West

West Iceland is sometimes criminally overlooked by visitors as they head to the North and then hurry back to Reykjavik in the South. This is a shame as the area is rich in culture, history and wildlife. The landscape rivals that of anywhere in Iceland, and is dominated by the majestic Snæfelsjökull.

Snæfelsjökull

Check the articles we wrote about this amazing location:

1. The Snaefellsnes Peninsula

2. Dynjandi

3.  Snaefellsjokull National Park

4. Ísafjörður

West Iceland is a world where culture, nature and history complement each other perfectly. This vast area consists of fjords, valleys, craters, glaciers and volcanoes.

One big advantage of this area is its proximity to Reykjavik. There are fabulous hiking opportunities to be found around Akranes and  Hvalfjörður which is home to Glymur, the highest waterfall in Iceland. All of this is less than an hour from Reykjavík.

The famous medieval poet Snorri Sturlason has his origins in the area, and you can learn more about him at Snorrastofa, a museum and learning centre situated at his former homestead in Reykholt. You can even see the man-made geothermal bath where he no doubt composed many of his famous verses. The settlement centre in the nearby pretty town of Borgarnes provides a fascinating account of the early years of Icelandic society.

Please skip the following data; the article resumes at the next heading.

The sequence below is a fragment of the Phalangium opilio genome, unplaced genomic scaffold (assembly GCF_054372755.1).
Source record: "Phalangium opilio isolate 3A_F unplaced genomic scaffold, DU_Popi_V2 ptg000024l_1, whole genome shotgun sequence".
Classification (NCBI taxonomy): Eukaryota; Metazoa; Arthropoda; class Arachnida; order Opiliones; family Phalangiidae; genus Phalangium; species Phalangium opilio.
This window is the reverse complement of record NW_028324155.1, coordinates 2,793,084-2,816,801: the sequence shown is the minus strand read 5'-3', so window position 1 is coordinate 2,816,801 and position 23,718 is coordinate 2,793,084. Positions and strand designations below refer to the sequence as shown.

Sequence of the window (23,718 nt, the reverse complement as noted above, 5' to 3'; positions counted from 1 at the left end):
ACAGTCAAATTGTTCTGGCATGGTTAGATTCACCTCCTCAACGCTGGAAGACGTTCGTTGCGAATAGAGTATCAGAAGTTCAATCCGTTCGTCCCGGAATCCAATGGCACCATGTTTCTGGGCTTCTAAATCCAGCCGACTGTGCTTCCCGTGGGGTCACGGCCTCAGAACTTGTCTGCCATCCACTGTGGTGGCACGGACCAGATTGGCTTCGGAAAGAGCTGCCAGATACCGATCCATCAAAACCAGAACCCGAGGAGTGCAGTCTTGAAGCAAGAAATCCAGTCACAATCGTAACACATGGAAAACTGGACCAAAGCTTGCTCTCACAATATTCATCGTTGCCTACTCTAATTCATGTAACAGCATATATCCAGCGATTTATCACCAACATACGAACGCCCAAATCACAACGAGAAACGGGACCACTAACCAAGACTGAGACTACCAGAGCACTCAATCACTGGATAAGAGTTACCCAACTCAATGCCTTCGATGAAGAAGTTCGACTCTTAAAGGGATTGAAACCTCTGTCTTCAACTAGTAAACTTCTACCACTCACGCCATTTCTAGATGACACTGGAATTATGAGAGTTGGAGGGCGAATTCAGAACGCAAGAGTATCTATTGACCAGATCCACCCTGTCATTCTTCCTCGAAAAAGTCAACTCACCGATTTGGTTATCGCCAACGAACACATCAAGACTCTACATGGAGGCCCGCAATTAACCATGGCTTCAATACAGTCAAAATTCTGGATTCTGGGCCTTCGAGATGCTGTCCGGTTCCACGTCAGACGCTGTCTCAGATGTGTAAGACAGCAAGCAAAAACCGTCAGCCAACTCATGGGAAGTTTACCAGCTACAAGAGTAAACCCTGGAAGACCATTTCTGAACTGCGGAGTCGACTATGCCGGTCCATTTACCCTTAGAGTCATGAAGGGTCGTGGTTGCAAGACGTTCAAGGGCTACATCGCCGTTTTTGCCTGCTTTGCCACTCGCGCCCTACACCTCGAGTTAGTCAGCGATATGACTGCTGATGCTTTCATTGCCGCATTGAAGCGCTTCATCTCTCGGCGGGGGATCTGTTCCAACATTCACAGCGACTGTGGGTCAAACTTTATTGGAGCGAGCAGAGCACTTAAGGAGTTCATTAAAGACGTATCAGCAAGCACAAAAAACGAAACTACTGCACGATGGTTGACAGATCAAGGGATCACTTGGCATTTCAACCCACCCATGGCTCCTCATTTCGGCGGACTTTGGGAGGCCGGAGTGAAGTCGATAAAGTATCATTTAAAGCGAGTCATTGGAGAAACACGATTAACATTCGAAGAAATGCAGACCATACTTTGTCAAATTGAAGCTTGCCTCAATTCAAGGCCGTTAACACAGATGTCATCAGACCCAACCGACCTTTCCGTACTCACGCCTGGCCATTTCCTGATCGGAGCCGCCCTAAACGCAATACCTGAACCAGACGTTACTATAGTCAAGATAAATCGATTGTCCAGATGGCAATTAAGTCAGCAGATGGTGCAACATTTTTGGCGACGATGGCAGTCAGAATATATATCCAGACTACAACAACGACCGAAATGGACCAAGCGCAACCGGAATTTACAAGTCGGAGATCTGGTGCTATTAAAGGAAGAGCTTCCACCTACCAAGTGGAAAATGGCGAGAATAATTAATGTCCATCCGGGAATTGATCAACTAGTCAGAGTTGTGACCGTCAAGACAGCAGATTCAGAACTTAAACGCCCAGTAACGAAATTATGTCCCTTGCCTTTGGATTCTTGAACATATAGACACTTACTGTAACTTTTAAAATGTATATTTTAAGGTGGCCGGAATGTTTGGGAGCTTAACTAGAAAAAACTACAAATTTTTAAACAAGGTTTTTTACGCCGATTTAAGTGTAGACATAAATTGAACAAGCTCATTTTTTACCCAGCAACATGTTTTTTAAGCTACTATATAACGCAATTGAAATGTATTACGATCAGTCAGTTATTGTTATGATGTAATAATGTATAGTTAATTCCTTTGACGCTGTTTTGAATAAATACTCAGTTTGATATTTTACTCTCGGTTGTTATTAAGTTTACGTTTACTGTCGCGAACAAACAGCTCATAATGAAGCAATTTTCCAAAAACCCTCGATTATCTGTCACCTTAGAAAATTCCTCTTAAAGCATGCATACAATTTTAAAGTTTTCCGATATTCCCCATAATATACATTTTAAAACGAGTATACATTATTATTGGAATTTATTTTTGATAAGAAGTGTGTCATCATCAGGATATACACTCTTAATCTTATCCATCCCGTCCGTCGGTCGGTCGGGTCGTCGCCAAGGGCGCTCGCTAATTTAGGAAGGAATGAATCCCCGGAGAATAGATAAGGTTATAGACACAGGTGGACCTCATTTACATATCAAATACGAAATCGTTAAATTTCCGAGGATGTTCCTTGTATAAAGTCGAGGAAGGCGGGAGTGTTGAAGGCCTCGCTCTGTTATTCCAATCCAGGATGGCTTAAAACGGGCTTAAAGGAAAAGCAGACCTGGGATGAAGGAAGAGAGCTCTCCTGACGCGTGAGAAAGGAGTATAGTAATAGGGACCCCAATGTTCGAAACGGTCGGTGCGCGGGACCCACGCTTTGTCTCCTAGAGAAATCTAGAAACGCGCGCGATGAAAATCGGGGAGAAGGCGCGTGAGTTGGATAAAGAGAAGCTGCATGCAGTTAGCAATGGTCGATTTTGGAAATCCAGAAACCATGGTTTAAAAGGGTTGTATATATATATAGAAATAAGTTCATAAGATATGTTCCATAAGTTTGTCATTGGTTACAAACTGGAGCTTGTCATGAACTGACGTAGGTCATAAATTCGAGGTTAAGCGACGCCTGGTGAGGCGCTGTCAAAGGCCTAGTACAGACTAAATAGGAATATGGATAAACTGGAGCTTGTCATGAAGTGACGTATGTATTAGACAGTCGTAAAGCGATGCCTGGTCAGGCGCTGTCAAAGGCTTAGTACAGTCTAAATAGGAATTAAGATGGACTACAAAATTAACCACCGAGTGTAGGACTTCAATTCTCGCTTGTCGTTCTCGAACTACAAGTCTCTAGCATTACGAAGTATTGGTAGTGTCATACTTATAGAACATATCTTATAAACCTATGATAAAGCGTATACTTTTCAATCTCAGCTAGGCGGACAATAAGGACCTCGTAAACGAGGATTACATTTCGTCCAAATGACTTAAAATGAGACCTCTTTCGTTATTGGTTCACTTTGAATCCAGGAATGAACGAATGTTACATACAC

West Iceland

The undoubted highlight of the area has to be the Snæfellsness peninsula. Home to the Snæfellsjökull national park, it is dominated by the huge glacier that shares its name. The volcano that sits beneath the glacier provided the inspiration for Jules Verne´s Journey to the Centre of the Earth. The coastline has been shaped by the volcano´s numerous eruptions over the years, giving rise to strange rock formations that are found nowhere else in Iceland.

There are lots of pretty little fishing towns spread out across the peninsula, Stykkisholmur being among the most charming of them. As well as boasting a beautiful old harbour there are some fabulous restaurants and a volcano museum.

From Stykkisholmur you can cross over to Dalir and visit Eirikstaðir , home of the great explorers Eirík the Red and his son, Leif the Lucky, the first European to set foot in America.

These are only a few examples of the interesting sites that can be found all over West Iceland. The short distances between these sites make it possible to enjoy the area at a leisurely pace all year round. So next time you find yourself travelling to or from the North, find the time to take in the sights of West Iceland. We think you´ll love it.

Travel Guide Iceland – Reykjavík

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